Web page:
I’ve been fascinated by articles I’ve read recently suggesting that the Republicans (and within that conservative Republicans) are torn when it comes to the 2008 Presidential election.
If the articles have it right, then their primary goal is to find someone who can beat Hillary.
I’m tickled by that for a couple of reasons.
First, they assume Hillary Clinton will be the nominee. I’m actually leaning toward Edwards. Not because I want
Edwards necessarily* (and not because I don’t want him necessarily) but because I think Hillary is going to blow it on Iraq (to date she has completed messed that up), and the more folks learn about Obama, sadly, the more I think they will not see him as the first African-American to win the White House. Not a reflection on Obama, so much as it is a reflection on the electorate and its "sensibilities."
Second, in their efforts, conservatives are effectively ruling out the candidates who they like the most (it sounds down right liberal/progressive/Democrat, circa 2004. We all agreed that Bush had to go, many of us wanted Dean, but hoo-haw, we couldn’t see him winning, it so we sold Dean low and bought Kerry high, and we held his stock even as analysts advised us not to, holding on to it until he dropped off the big board completely. Well at least we weren't hit by a capital gains tax, but I digress…)
Of the five Republican candidates running or poised to run, conservatives love, love, love Mike Huckabee and Sam Brownback. But even conservatives know both are too far right to have any appeal at all where it matters most: Michigan, Ohio and Florida (everything else is pretty much decided already).
So they’re left with three options that have to leave them feeling like they’re choosing between the lesser of three evils.
John McCain has too much history. Sure, he’s cozying over to the right millimeters at a time, but no one thinks that’s anything other than an effort to broaden his appeal in the primaries. If he is nominated, everyone expects him to center-up for the general election, which means the real McCain is the one who voted against the federal ban on same sex marriage, didn’t line up behind torture, and help knock down the nuclear option during the judicial nominee kurfuffle in 2004.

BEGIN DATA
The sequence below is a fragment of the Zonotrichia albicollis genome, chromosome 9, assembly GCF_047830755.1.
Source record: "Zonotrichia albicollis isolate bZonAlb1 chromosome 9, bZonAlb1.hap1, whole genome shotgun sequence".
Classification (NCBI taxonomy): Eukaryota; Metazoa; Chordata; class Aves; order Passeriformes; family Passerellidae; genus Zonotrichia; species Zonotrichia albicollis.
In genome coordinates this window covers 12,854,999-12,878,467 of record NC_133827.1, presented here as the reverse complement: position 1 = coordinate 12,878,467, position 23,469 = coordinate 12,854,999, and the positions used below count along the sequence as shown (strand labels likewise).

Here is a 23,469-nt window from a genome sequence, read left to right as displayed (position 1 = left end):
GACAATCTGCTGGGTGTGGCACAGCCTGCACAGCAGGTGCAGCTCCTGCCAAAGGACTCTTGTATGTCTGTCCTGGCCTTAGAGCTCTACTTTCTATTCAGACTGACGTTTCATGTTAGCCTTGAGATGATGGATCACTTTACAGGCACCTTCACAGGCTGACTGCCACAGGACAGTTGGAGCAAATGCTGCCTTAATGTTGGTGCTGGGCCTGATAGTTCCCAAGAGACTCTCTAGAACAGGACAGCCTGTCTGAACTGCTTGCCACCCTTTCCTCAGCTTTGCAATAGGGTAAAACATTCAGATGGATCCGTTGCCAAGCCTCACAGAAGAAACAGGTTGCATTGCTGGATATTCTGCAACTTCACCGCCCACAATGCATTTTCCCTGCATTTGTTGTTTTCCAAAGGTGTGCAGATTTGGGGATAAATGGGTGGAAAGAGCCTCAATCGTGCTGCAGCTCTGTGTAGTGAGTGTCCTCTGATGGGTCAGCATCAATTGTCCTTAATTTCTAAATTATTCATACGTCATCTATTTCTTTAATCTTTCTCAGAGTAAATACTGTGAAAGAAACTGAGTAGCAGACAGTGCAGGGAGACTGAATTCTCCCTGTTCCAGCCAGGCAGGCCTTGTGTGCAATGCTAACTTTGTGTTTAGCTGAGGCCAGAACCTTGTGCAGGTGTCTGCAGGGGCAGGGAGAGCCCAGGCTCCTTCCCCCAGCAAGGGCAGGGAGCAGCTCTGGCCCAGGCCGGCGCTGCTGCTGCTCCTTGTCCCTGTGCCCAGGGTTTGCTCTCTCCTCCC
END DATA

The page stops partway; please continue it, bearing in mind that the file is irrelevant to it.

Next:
Then there’s Mitt Romney. Why oh why, conservatives ask, why, oh why can’t he be a regular Christian? He’s anti-choice, he’s against same sex marriage, but he’s Mormon (gasp!). Also, there's one pesky problem. He's anti-choice and anti-same sex marriage today
. Yesterday, when he wanted to be governor of Massachusetts, he was pro-choice and supported gay rights. Not the safest bet to put all your chips on if you want 8 more years of extreme social conservatism (these folks hate science people! They hate science!).
Last, but not least, is America’s Mayor (but not my Mayor), Rudy Giuliani. Ann Coulter likes to accuse 9/11 widows and widowers of profiting from tragedy, but no one, no one has profited more from 9/11 than Giuliani – no one, not even flag makers. Trust me on this, the guy is an egomaniac with an anger management problem, and, on top of it all, he’s pro-choice and supports gay rights. I hope he gets the nomination – it will guarantee us an exciting election. We can all watch while his temper boils over, he hogs up credit for things he had nothing to do with, and contemplates his fourth marriage (not that I'm judging).
And it all adds up to Democrat heaven. We can’t lose. Huckabee and Brownback are coo-coo for cocoa puffs and will not get the nod. If they do, go ahead and plug in the donkey. Democrats will win big. The other three are practically conservative Democrats – especially considered against the stubborn wacko in the White House right now.
So, no matter how it all turns out, one has to give Hilary credit for bringing change to the White House.
*I'm a Kucinich man right now. Yes, I know he will not, cannot win, but he lines up with me on the issues, and I have to support that right now. I need that right now, okay?